Heaven is Now
- Andrew Farley
- 2012 5 Jul
EDITOR'S NOTE: The following is an excerpt from Heaven is Now by Andrew Farley (Baker Books).
In 1998, my father was in a bad car accident. As he lay there in a coma in Fairfax County Hospital, a pastor arrived and tried to heal him. The pastor anointed him with oil, prayed for him, and tried to raise him from the dead. But my dad wouldn’t have it. His limp body just lay there, lifeless.
Sometimes we want to change our circumstances. We want to manipulate the externals so that wecan somehow feel better on the inside. We want to ask, even in Jesus’s name, that things be different.
We want control.
SEE ALSO: Experience Heaven Here and Now
But if you’ve lived more than a day, you’ve already
figured out that it’s not happening. We are not in control. Things happen, and we have no say in the matter. Clearly, we’re not going to experience something different by controlling our circumstances. Hope must come from somewhere else. Hope must come from heaven in the midst of what earth presents us.
Any other hope is delusion.
Invited to Heaven
SEE ALSO: Aiming For Heaven
An early church writer spoke of this hope from heaven: “We have this hope as an anchor for the
soul, firm and secure. It enters the inner sanctuary behind the curtain, where our forerunner, Jesus, has entered on our behalf” (Heb. 6:19–20). But Jesus never entered any inner sanctuary in the Jewish temple. He wasn’t permitted behind the curtain. Here, the writer means heaven itself, where Jesus entered after his resurrection.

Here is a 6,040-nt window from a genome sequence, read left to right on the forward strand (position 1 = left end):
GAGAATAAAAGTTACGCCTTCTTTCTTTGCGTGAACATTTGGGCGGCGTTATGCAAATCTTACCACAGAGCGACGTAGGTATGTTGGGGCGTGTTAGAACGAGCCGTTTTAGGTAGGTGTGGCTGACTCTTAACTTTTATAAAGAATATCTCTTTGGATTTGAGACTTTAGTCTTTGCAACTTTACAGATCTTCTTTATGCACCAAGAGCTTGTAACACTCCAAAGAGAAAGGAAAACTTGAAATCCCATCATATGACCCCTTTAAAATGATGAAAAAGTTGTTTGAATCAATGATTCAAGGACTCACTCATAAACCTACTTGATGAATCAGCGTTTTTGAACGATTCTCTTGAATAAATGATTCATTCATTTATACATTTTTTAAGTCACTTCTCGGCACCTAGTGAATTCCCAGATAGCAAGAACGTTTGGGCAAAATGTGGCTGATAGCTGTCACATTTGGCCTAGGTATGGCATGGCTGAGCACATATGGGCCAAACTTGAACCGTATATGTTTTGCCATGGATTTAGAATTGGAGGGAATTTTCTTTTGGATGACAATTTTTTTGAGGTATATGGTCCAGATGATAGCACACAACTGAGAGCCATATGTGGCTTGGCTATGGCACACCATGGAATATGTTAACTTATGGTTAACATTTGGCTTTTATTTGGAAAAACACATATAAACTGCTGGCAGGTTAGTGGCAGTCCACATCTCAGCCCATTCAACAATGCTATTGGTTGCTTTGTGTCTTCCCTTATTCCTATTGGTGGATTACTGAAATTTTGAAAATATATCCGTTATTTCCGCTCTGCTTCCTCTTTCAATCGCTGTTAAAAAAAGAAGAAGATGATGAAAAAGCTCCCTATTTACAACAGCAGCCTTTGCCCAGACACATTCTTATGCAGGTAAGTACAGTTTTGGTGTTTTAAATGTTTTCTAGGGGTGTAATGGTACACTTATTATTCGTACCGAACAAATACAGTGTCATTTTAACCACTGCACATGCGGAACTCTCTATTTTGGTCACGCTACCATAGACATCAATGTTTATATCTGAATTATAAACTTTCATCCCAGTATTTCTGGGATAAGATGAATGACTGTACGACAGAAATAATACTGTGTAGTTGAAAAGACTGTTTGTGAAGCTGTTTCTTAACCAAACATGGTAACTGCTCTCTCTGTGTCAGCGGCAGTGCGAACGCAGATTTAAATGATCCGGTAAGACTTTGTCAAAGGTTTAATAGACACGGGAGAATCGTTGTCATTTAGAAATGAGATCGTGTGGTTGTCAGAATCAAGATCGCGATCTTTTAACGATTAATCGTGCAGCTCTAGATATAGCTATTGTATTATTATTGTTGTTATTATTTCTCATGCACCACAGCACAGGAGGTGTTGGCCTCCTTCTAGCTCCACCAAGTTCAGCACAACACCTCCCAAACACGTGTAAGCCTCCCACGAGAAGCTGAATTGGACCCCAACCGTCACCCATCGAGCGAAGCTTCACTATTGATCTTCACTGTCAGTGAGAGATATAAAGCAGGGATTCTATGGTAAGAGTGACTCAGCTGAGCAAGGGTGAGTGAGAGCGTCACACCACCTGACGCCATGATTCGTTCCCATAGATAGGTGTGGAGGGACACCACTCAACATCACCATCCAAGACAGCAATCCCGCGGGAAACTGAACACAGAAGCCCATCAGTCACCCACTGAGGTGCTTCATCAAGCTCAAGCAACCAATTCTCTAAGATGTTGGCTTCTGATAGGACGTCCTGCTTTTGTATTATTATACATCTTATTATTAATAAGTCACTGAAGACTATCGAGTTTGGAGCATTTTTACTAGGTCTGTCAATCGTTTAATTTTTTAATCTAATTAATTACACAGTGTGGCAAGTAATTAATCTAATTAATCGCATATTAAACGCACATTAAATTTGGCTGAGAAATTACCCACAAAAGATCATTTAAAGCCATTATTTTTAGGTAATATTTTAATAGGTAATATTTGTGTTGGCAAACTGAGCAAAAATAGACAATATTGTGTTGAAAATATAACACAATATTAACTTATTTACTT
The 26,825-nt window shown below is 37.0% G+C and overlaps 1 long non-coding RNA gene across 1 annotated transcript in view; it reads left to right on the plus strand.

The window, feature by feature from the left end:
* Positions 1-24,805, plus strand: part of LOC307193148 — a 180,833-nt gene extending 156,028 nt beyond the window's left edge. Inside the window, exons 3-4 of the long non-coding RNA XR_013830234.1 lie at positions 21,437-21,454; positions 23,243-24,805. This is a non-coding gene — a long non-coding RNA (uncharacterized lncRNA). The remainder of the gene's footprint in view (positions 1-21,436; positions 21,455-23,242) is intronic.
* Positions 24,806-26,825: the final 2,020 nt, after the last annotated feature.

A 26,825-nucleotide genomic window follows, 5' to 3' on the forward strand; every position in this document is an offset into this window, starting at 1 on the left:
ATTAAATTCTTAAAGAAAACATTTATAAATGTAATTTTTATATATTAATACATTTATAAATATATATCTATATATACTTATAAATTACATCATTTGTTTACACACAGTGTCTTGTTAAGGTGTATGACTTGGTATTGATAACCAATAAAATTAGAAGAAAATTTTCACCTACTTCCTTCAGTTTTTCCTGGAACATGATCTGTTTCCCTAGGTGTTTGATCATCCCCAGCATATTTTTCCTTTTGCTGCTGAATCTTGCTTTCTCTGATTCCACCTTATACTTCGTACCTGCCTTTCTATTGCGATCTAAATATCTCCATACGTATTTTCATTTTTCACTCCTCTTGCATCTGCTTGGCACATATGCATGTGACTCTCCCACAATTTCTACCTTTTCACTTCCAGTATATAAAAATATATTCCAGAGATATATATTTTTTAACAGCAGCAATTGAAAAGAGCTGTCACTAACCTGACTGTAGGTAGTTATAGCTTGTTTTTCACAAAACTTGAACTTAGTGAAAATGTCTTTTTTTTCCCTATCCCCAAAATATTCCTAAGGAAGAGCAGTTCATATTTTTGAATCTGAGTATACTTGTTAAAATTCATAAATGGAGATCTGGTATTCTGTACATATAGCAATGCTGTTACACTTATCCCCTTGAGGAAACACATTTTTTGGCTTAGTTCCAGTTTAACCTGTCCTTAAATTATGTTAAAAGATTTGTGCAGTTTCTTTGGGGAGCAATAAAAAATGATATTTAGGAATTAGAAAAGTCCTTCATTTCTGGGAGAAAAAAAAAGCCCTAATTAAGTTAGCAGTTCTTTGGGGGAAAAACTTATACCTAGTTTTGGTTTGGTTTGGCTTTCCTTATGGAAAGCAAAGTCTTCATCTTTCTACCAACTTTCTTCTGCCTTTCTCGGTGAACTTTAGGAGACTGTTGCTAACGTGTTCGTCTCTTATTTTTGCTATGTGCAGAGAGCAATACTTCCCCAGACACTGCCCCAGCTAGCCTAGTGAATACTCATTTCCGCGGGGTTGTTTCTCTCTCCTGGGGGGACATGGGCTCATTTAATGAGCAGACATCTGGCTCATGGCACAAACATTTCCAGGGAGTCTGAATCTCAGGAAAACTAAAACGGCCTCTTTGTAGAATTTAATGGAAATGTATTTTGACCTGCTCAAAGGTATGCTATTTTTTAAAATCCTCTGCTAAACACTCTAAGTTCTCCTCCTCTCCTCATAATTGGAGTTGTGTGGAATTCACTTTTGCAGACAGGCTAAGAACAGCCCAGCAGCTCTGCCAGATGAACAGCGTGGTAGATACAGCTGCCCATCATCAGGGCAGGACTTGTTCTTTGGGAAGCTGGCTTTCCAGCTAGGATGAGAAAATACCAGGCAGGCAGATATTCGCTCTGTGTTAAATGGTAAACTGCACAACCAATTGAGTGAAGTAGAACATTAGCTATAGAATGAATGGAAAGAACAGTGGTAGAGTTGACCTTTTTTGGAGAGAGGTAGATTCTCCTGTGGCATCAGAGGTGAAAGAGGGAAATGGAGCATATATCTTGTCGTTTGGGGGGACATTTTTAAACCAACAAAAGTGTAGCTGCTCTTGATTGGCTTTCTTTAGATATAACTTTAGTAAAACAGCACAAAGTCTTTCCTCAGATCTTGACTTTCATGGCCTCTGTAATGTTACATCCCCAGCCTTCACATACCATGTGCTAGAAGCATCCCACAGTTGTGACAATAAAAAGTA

But there’s more. Speaking of this heavenly sanctuary, the writer then claims that “we have confidence to enter the Most Holy Place by the blood of Jesus, by a new and living way” (Heb. 10:19–20). This too means heaven, but this time we are invited.
This invitation is not merely about a future in heaven. It’s about awakening to a very present hope. Our God has set it up for today, and he invites us to enter in. Why does he bother with such a spectacular invitation?
Because heaven is now.
The Kingdom Within
Heaven is now?
We’re told that God “seated us with him in the heavenly realms” (Eph. 2:6), that “our citizenship is in heaven” (Phil. 3:20), and that we are “aliens and strangers” in this world (1 Pet. 2:11 NASB). We explain these away the best we can. We can’t have our faith involving such ridiculous notions. After all, how can any of it really be true here and now in the midst of so much ugliness all around us?
The early church knew this ugliness. They saw it up close and personal as many of them were taken from their families, imprisoned, tortured, even killed. They were no strangers to trouble. Still, they insisted—heaven is now.
No, we can’t know all of heaven here and now. It will take a lifetime and more to gather it in. But even if we only partially realize heaven’s splendor on this side, it is still the sweetest form of life to embrace in the midst of all that earth throws our way.
I’m not making any promises that your circumstances will get better. Our circumstances are externals. This book is about what goes on inside of us in the midst of our circumstances, not outside or all around us. As Jesus put it, “The kingdom of
God is within you” (Luke 17:21 NKJV).
Toward the Sky